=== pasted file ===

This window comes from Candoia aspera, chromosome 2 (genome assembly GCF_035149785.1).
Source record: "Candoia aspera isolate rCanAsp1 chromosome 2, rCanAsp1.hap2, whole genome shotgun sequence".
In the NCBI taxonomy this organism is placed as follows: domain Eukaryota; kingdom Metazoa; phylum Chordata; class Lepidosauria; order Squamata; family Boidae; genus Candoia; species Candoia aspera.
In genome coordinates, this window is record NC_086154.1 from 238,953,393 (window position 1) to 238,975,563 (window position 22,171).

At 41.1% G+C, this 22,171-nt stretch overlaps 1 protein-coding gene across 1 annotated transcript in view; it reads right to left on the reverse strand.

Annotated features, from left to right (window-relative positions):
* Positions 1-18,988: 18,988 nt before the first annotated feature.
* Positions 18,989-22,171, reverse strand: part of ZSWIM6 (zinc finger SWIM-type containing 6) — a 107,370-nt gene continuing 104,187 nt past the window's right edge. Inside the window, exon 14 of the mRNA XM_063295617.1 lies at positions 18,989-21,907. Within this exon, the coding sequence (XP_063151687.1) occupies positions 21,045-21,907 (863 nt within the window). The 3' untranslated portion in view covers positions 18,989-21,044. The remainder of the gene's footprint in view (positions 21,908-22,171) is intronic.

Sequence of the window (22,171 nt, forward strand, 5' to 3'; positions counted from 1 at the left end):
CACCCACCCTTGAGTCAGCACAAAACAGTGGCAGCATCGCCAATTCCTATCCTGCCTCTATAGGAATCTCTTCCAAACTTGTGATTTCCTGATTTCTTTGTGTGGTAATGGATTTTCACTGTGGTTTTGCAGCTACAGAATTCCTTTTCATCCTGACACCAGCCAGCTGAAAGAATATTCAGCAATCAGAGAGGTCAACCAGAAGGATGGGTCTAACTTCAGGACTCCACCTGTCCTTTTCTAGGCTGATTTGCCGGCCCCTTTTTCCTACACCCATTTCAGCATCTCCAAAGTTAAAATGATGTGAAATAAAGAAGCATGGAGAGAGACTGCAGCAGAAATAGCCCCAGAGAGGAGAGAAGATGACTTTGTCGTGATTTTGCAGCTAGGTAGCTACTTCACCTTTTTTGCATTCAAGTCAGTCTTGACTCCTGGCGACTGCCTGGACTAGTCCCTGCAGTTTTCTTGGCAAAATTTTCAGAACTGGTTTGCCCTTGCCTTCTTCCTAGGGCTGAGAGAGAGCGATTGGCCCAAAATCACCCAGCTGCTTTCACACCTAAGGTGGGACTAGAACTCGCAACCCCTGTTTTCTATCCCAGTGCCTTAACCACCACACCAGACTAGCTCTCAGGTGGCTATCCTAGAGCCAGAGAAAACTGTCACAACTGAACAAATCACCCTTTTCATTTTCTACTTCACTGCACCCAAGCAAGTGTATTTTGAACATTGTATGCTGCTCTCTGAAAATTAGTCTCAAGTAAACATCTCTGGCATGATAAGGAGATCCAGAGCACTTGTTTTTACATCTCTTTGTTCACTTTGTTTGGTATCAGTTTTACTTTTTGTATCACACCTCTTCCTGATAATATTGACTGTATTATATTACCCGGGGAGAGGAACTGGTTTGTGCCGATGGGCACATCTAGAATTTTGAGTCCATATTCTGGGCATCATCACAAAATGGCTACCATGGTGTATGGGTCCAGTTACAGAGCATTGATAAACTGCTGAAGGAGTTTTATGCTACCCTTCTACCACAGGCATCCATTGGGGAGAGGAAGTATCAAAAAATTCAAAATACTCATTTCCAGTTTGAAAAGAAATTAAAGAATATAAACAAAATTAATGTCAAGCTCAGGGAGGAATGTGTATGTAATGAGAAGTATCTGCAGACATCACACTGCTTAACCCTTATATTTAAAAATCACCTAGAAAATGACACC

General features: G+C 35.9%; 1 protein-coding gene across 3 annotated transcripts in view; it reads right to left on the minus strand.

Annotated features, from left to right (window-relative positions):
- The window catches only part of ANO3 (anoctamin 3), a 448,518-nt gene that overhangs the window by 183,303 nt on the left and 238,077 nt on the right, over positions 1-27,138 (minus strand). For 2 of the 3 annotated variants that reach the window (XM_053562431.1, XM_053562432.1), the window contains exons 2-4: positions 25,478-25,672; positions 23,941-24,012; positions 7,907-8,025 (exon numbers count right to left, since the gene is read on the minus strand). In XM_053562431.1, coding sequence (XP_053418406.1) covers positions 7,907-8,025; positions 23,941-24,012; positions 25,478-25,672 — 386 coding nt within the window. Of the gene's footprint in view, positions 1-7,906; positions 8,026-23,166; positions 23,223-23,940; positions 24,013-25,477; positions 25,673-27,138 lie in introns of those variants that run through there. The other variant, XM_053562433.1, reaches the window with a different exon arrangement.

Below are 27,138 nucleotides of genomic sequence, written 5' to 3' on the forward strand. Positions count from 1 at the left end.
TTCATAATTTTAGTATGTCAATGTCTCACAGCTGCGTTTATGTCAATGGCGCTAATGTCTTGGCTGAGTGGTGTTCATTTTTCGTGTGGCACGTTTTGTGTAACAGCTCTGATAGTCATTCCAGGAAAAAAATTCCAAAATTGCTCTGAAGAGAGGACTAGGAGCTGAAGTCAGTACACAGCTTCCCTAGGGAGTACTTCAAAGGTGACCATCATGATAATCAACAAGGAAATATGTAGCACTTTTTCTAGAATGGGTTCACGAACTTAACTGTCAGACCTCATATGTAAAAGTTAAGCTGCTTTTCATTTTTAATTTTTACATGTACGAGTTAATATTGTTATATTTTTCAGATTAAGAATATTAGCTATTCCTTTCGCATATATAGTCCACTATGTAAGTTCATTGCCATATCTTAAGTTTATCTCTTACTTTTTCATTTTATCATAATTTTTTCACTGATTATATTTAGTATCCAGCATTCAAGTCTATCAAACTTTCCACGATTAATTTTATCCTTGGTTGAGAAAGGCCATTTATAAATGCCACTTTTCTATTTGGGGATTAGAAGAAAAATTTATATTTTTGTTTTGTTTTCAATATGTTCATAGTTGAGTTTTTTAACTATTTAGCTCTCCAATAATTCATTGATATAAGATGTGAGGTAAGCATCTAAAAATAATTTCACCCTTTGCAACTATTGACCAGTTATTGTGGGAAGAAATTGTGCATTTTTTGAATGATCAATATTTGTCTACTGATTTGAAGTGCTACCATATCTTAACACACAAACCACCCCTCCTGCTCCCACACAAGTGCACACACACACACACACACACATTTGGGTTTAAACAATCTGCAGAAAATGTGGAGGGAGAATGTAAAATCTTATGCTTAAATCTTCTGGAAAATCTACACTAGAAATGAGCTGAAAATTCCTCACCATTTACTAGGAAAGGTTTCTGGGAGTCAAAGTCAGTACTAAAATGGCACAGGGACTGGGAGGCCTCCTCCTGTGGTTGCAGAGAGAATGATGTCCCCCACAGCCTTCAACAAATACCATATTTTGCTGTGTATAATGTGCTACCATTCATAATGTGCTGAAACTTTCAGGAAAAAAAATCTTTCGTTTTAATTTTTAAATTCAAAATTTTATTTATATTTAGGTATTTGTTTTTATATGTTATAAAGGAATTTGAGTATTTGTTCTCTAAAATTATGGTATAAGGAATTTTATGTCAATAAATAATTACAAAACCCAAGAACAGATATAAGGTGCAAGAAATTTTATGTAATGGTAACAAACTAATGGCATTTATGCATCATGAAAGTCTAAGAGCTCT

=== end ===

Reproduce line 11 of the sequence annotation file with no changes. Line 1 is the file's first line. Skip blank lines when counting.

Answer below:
General features: G+C 35.9%; 1 protein-coding gene across 3 annotated transcripts in view; it reads right to left on the minus strand.